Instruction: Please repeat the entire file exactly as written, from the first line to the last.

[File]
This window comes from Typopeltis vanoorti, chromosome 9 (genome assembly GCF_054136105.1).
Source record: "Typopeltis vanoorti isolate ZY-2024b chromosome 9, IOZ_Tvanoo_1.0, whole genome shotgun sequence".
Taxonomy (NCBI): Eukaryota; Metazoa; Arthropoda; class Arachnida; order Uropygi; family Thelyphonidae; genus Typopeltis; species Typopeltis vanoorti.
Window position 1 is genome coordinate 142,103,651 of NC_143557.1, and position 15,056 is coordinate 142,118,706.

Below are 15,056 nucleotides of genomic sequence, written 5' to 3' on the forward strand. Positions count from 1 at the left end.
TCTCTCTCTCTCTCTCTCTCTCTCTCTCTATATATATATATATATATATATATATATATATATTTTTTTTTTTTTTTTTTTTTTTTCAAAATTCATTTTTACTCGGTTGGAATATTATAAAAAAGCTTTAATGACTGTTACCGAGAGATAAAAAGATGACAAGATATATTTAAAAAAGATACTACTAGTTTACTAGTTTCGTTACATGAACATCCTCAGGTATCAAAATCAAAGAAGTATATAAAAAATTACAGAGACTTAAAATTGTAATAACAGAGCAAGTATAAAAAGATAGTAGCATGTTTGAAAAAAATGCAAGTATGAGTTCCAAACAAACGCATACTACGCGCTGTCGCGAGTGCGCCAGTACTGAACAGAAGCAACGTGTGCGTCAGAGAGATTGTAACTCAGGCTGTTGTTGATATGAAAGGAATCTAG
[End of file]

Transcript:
This window comes from Typopeltis vanoorti, chromosome 9 (genome assembly GCF_054136105.1).
Source record: "Typopeltis vanoorti isolate ZY-2024b chromosome 9, IOZ_Tvanoo_1.0, whole genome shotgun sequence".
Taxonomy (NCBI): Eukaryota; Metazoa; Arthropoda; class Arachnida; order Uropygi; family Thelyphonidae; genus Typopeltis; species Typopeltis vanoorti.
Window position 1 is genome coordinate 142,103,651 of NC_143557.1, and position 15,056 is coordinate 142,118,706.

Below are 15,056 nucleotides of genomic sequence, written 5' to 3' on the forward strand. Positions count from 1 at the left end.
TCTCTCTCTCTCTCTCTCTCTCTCTCTCTATATATATATATATATATATATATATATATATATTTTTTTTTTTTTTTTTTTTTTTTCAAAATTCATTTTTACTCGGTTGGAATATTATAAAAAAGCTTTAATGACTGTTACCGAGAGATAAAAAGATGACAAGATATATTTAAAAAAGATACTACTAGTTTACTAGTTTCGTTACATGAACATCCTCAGGTATCAAAATCAAAGAAGTATATAAAAAATTACAGAGACTTAAAATTGTAATAACAGAGCAAGTATAAAAAGATAGTAGCATGTTTGAAAAAAATGCAAGTATGAGTTCCAAACAAACGCATACTACGCGCTGTCGCGAGTGCGCCAGTACTGAACAGAAGCAACGTGTGCGTCAGAGAGATTGTAACTCAGGCTGTTGTTGATATGAAAGGAATCTAG